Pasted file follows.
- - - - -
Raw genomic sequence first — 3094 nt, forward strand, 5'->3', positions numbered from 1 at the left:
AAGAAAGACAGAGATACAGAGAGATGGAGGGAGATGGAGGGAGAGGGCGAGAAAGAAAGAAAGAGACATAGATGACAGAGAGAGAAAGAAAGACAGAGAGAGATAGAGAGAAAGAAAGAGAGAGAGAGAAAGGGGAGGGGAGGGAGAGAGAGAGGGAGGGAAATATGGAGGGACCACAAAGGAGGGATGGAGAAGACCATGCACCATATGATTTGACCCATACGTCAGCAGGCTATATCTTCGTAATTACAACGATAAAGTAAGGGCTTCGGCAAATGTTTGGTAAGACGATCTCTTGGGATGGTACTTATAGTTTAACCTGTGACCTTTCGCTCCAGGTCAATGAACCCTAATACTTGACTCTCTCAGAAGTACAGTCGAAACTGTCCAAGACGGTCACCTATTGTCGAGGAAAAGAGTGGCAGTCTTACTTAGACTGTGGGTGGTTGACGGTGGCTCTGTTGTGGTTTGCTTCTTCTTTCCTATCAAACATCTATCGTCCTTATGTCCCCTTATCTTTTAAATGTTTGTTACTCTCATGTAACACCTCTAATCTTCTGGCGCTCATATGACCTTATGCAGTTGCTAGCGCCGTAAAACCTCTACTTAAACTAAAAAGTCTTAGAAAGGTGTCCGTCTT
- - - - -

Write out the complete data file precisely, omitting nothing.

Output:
Raw genomic sequence first — 3094 nt, forward strand, 5'->3', positions numbered from 1 at the left:
AAGAAAGACAGAGATACAGAGAGATGGAGGGAGATGGAGGGAGAGGGCGAGAAAGAAAGAAAGAGACATAGATGACAGAGAGAGAAAGAAAGACAGAGAGAGATAGAGAGAAAGAAAGAGAGAGAGAGAAAGGGGAGGGGAGGGAGAGAGAGAGGGAGGGAAATATGGAGGGACCACAAAGGAGGGATGGAGAAGACCATGCACCATATGATTTGACCCATACGTCAGCAGGCTATATCTTCGTAATTACAACGATAAAGTAAGGGCTTCGGCAAATGTTTGGTAAGACGATCTCTTGGGATGGTACTTATAGTTTAACCTGTGACCTTTCGCTCCAGGTCAATGAACCCTAATACTTGACTCTCTCAGAAGTACAGTCGAAACTGTCCAAGACGGTCACCTATTGTCGAGGAAAAGAGTGGCAGTCTTACTTAGACTGTGGGTGGTTGACGGTGGCTCTGTTGTGGTTTGCTTCTTCTTTCCTATCAAACATCTATCGTCCTTATGTCCCCTTATCTTTTAAATGTTTGTTACTCTCATGTAACACCTCTAATCTTCTGGCGCTCATATGACCTTATGCAGTTGCTAGCGCCGTAAAACCTCTACTTAAACTAAAAAGTCTTAGAAAGGTGTCCGTCTT